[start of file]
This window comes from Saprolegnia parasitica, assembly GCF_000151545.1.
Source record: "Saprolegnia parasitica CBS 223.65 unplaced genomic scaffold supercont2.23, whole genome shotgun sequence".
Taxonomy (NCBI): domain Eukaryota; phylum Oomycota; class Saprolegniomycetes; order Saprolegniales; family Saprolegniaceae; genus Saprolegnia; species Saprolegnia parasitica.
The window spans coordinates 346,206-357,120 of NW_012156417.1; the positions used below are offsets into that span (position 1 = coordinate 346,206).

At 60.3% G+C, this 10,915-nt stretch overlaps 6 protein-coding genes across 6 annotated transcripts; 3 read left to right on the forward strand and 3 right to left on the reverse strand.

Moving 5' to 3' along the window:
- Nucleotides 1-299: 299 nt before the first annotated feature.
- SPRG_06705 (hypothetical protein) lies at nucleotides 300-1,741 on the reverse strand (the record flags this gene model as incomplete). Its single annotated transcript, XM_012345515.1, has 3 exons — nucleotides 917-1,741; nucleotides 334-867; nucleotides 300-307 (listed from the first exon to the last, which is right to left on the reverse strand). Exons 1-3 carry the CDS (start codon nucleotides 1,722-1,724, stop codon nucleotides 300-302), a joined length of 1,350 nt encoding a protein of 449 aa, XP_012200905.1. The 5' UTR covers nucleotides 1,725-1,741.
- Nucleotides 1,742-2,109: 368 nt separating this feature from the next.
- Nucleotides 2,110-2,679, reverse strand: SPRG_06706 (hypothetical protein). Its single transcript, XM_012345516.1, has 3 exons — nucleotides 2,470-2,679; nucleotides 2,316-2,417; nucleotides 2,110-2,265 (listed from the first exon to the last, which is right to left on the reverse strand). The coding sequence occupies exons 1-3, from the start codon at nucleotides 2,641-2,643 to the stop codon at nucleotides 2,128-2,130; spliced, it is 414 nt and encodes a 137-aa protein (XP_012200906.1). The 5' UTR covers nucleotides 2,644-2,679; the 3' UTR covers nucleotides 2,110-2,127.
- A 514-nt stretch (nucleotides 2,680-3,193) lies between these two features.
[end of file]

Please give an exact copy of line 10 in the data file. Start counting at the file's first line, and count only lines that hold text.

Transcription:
- Nucleotides 2,110-2,679, reverse strand: SPRG_06706 (hypothetical protein). Its single transcript, XM_012345516.1, has 3 exons — nucleotides 2,470-2,679; nucleotides 2,316-2,417; nucleotides 2,110-2,265 (listed from the first exon to the last, which is right to left on the reverse strand). The coding sequence occupies exons 1-3, from the start codon at nucleotides 2,641-2,643 to the stop codon at nucleotides 2,128-2,130; spliced, it is 414 nt and encodes a 137-aa protein (XP_012200906.1). The 5' UTR covers nucleotides 2,644-2,679; the 3' UTR covers nucleotides 2,110-2,127.